The point is, I walked down Amsterdam during my last night in New York listening to a song (I’m not telling you which one) and was surprised to find myself choking down tears. This is likely because, despite how much of the year was spent waiting, there was goodness. Freshman year was a nauseating, turbulent mess of establishing who I am outside my hometown. I never had a chance to breathe—I was too busy oscillating between partying until 5 AM and spending long hours in libraries. I kept finding myself in a circle of girls sitting on the bathroom floor, coaxing vodka out of our friends’ stomachs. I was constantly in motion.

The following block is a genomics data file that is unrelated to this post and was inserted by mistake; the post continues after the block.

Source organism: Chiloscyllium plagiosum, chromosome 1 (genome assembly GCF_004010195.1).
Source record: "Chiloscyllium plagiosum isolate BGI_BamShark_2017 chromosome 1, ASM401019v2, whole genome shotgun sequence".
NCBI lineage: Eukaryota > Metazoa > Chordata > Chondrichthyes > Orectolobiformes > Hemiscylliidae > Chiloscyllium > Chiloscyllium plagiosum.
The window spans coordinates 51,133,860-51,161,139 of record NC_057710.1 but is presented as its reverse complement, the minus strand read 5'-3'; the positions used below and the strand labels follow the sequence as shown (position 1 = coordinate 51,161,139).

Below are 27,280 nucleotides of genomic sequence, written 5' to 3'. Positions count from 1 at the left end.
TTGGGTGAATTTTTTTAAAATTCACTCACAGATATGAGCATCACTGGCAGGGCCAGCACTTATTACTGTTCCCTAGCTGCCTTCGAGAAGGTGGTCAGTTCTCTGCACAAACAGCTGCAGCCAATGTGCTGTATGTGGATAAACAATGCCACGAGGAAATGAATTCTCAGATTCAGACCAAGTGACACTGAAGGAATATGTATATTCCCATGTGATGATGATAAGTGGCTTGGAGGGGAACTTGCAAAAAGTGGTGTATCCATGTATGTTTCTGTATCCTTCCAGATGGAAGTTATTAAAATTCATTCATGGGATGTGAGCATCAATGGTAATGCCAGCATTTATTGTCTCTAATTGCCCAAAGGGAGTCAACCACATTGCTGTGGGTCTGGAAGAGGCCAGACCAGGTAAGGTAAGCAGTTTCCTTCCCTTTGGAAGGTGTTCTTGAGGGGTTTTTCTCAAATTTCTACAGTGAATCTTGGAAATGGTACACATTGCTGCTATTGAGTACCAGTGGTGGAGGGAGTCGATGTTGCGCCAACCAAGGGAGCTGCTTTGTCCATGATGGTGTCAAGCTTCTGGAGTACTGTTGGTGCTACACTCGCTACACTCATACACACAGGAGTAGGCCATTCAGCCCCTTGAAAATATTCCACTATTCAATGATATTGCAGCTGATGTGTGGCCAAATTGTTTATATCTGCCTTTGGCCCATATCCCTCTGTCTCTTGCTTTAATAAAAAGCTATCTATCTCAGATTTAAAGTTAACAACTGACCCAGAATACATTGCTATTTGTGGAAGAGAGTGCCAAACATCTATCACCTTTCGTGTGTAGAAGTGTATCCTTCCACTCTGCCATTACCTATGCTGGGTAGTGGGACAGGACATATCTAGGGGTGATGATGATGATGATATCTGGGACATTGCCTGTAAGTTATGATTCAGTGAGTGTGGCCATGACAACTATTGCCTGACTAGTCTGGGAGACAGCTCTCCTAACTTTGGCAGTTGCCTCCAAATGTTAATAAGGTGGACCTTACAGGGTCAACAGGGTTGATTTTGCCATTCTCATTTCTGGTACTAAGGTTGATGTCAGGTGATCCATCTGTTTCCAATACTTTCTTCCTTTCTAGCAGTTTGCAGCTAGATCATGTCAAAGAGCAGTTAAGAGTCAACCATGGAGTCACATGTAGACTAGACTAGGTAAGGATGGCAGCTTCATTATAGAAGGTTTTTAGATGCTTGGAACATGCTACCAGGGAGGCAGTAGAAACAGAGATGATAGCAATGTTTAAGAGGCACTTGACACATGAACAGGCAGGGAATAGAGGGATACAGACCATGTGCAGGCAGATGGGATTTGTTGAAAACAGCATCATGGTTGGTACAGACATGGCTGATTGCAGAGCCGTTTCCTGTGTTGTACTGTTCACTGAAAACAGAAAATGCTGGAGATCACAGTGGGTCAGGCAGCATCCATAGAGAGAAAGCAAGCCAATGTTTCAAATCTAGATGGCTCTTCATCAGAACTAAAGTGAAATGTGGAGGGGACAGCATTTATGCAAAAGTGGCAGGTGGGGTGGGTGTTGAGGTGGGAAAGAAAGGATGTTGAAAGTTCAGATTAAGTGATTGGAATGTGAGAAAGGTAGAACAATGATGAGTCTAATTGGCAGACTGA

This year, I slowed down. I microdosed falling in love by going on a series of beautiful, perfect dates which wouldn’t go anywhere thanks to a painstaking array of logistical reasons. I wrote essays I’m proud of, really, about philosophy and the giant squid diorama at the American Museum of Natural History and parts of my life I don’t feel compelled to share here. I declared two majors and felt sure of my decision. I ordered probably a hundred almond croissants and iced cappuccinos with brown sugar and cinnamon at Hungarian. I walked fifty blocks at a time just to see more of New York and realized I’d drunk-text this city if I could. Maybe that’s the biggest thing that happened this year: I became obsessed with New York. In her book The Lonely City, Olivia Laing says “the city reveals itself as a set of cells”—a repeating tapestry of psychics and bodegas. I love this repetition, how I can tuck myself away in any of the hundred different Thai restaurants or taquerias this island has to offer. It’s about choice. It’s also about anonymity, as I’m just one of a million different blonde girls standing at around 5’5″ in Manhattan. Once I’m ten minutes from campus I fade into the background. I hope so, anyway. In New York, this is how things work: there is a whole economy of quick glances, all loaded with presumptions as we try to assume the lives of people we’ll never see again.